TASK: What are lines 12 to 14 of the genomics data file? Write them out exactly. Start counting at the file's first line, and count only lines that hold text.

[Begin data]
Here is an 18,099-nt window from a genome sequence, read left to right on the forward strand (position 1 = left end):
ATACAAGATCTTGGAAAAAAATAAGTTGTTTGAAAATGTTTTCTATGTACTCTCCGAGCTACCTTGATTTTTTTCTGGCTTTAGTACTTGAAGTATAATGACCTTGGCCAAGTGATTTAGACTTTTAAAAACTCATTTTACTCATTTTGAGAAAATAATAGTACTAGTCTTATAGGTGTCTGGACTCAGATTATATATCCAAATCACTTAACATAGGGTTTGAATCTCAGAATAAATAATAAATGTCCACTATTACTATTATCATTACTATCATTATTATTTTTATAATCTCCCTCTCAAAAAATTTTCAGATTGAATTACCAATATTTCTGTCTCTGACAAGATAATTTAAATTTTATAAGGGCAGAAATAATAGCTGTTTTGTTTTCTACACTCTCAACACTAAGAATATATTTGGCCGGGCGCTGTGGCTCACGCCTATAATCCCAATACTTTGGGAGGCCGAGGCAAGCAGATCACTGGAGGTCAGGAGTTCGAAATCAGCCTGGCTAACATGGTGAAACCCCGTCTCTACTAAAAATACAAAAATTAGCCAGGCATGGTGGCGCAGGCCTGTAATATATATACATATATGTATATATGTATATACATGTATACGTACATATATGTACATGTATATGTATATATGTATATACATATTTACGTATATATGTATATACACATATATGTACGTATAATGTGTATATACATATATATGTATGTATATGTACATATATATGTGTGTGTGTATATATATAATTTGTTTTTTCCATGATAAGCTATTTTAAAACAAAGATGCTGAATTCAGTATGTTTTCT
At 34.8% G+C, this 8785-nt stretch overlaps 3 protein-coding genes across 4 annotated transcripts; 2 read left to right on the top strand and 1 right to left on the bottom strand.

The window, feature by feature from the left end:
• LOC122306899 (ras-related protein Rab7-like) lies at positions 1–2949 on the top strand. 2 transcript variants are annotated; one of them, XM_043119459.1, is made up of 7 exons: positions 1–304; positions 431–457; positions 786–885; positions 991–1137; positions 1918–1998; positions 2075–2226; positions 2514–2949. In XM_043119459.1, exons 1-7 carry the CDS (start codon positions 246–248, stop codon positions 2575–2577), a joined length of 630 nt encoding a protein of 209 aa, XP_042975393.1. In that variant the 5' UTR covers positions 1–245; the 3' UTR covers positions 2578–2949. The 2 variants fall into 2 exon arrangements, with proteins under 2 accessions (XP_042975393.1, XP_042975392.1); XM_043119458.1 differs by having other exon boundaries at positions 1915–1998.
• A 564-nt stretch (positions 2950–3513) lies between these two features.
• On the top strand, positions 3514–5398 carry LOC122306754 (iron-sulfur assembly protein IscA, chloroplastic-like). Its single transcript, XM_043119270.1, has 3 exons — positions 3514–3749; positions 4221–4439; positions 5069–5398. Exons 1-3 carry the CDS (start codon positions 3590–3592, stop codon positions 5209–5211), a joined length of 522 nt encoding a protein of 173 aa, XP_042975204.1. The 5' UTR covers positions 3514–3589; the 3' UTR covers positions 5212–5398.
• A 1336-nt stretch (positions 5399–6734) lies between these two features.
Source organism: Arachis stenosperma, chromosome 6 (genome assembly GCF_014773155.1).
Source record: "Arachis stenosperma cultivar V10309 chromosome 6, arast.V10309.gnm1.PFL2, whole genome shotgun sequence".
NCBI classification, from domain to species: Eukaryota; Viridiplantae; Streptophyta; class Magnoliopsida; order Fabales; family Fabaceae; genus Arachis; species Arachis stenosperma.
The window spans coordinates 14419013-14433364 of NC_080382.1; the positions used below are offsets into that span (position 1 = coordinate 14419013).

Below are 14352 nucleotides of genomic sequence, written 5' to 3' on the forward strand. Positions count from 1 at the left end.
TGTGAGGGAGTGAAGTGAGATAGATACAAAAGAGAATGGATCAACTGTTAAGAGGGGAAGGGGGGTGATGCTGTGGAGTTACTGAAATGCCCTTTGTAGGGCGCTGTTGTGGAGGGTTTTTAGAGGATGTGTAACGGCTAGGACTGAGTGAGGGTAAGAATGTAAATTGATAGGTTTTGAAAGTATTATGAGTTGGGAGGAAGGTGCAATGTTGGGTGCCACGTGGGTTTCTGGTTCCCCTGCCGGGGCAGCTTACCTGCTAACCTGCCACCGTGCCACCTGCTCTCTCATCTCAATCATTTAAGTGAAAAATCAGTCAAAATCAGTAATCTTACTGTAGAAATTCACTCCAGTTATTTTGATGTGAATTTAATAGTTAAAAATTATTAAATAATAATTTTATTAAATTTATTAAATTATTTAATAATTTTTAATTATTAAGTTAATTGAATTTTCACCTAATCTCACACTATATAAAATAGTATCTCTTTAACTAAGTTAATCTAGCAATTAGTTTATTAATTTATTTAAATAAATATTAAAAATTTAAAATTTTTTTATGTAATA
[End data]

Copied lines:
The window spans coordinates 14419013-14433364 of NC_080382.1; the positions used below are offsets into that span (position 1 = coordinate 14419013).

Below are 14352 nucleotides of genomic sequence, written 5' to 3' on the forward strand. Positions count from 1 at the left end.
TGTGAGGGAGTGAAGTGAGATAGATACAAAAGAGAATGGATCAACTGTTAAGAGGGGAAGGGGGGTGATGCTGTGGAGTTACTGAAATGCCCTTTGTAGGGCGCTGTTGTGGAGGGTTTTTAGAGGATGTGTAACGGCTAGGACTGAGTGAGGGTAAGAATGTAAATTGATAGGTTTTGAAAGTATTATGAGTTGGGAGGAAGGTGCAATGTTGGGTGCCACGTGGGTTTCTGGTTCCCCTGCCGGGGCAGCTTACCTGCTAACCTGCCACCGTGCCACCTGCTCTCTCATCTCAATCATTTAAGTGAAAAATCAGTCAAAATCAGTAATCTTACTGTAGAAATTCACTCCAGTTATTTTGATGTGAATTTAATAGTTAAAAATTATTAAATAATAATTTTATTAAATTTATTAAATTATTTAATAATTTTTAATTATTAAGTTAATTGAATTTTCACCTAATCTCACACTATATAAAATAGTATCTCTTTAACTAAGTTAATCTAGCAATTAGTTTATTAATTTATTTAAATAAATATTAAAAATTTAAAATTTTTTTATGTAATA